I've spent a few minutes over the last few days thinking about being a punk, or how being a punk might affect your life. This is mostly to do with how we tend to use the word punk nowadays and how the usage of the word within the genre fiction community is moving away from a sense of political comment and towards an emptier sentiment of the "cool-sounding descriptor".

To unpack that last sentence a bit, I think formulations that add the -punk suffix are turning into the same phenomena of describing weird things as "like [uncontroverisal thing], but on acid!" It's a hyperbole that no-one who took acid would see the same way as a credulous member of the public. Everyone would sort of know what you meant, but not many people would appreciate what that would actually be like.

For the sake of full disclosure, I'd like to point out that I don't have any problem with steam-powered swashbuckling adventure or whimsical clockwork flights of fancy or any of the wonderful and interesting tropes that Steampunk, Dieselpunk or Clockpunk bring to the party. I'd also like to admit to not being much of a punk at all; I just think that when you use a term as powerful and meaningful as "punk", you need to respect it.

So let's walk the line of nPunk, some words that have been punk-ified:

The Inkpunks - This is a group of authors, editors and creatives that features Sandra Wickham and numerous other likeable individuals. I can even see why there is some kind of overlap in terms of DIY type activity (crochet, craft and artistic projects). I have the least amount of problems with this kind of thing in the context of the above comments; it just seems like a snappy name, not a manifesto choice. (Feel free to tell me otherwise!)

Cyberpunk - This is punk, extrapolated. It was born in a time where a popular punk movement was being developed and propagated in wider social awareness; the themes of nihilism, political involvement, direct action, the opposition to oppressive forms of commercial and government activity, anarchism and the pursuit of an alternate lifestyle all seem to feature in the literature. It's not high philosophy, but has an authentic and believable attitude to issues the authors believe will proliferate and worsen over time.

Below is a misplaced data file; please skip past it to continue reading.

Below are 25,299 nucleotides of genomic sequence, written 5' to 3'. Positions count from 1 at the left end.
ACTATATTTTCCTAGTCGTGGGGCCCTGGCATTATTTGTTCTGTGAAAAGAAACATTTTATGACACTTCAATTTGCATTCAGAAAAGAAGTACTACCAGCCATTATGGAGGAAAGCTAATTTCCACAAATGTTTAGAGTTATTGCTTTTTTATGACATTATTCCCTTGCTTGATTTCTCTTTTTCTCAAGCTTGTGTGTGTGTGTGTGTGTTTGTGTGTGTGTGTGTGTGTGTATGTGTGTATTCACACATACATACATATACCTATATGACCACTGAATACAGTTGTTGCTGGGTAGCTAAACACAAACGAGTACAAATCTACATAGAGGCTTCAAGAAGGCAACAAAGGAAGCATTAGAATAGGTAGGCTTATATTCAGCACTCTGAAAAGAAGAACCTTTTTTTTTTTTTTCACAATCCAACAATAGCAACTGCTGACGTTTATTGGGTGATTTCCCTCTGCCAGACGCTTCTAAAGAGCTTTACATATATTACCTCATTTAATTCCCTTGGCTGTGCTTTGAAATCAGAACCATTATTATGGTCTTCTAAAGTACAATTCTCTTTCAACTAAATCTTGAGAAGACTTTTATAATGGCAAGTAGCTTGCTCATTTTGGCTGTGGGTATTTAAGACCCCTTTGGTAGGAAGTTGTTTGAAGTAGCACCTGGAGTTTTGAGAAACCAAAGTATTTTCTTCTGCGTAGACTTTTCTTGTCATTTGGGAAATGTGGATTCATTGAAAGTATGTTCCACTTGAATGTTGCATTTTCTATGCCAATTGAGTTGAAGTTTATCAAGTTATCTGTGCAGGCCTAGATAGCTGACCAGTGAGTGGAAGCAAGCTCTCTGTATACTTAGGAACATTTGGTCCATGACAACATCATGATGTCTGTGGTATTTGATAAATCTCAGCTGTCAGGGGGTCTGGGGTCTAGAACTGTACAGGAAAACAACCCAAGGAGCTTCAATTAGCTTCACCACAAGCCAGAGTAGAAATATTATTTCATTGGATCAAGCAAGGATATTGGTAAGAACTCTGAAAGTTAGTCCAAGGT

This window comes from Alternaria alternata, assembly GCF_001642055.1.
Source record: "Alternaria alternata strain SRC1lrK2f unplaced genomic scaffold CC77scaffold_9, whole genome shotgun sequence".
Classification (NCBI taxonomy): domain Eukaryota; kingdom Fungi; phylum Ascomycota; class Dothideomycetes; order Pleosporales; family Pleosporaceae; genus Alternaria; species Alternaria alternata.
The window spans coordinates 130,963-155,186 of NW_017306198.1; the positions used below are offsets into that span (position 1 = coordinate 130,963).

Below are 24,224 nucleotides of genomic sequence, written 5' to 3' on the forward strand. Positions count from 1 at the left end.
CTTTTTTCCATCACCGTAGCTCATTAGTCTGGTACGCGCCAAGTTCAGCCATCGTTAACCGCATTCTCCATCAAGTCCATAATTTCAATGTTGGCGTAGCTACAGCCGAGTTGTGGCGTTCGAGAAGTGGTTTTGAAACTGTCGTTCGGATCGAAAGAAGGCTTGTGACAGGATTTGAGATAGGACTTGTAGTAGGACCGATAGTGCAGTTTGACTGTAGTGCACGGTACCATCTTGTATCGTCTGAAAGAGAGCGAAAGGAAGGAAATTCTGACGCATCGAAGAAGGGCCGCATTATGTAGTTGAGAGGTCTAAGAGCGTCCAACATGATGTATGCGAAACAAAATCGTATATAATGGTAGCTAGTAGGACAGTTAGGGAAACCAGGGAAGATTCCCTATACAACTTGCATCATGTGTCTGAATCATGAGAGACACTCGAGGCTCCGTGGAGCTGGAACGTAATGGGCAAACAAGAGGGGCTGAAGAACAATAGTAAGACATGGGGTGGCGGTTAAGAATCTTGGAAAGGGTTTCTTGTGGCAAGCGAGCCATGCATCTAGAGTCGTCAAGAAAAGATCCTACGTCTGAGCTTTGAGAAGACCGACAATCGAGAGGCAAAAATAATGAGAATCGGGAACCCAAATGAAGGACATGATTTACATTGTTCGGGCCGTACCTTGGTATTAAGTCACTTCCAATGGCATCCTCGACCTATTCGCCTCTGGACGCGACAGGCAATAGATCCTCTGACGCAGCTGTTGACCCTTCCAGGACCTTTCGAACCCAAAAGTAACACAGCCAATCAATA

The best addition to the genre, over and above the issues that were contemporary to punks at the time, was the question of humanity and where one drew the line between human and machine. I may be absolutely derivative and write acres of dreck whenever I try and address the subject, but it's still captivating.

Steampunk (and Clockpunk and Teslapunk and etc.) - Now here, I have a problem. I think it's best to chop the issue into bits:

1) I know it was a kind of joke name for a genre; I'm fine with people having a sense of humour about this stuff and I like a lot of the more swashbuckling adventures and other related fiction I have seen. This much is OK.

2) I don't know what Steampunk is anymore. That's not some kind of existential wail, it's just difficult to put it all into context. Is it a fashion and DIY-based movement with an aesthetic and a catchy name? Is it a genre of alternate histories around a common theme of the use of steam that tends to feature Victorian social mores and a basis in pulp novels and penny dreadfuls? Or is it actually capable of addressing serious social issues, bringing to light some of the political upheavals in the Victorian period and judging them against our own progress (or lack of it)?

3) Am I reading the right stuff? Am I just missing all the interesting works where serious issues are being addressed? I've enjoyed the Diamond Age, ripped through Retribution Falls and the Black Lung Captain at a ferocious pace, enjoyed The Native Star and have purchased the sequel and generally found the books to be good fun. I just can't remember any really serious examinations of race and class and gender; they all just seem to ultimately fall into the background of Victoriana; I can't remember reading Steampunk that had a punk sensibility.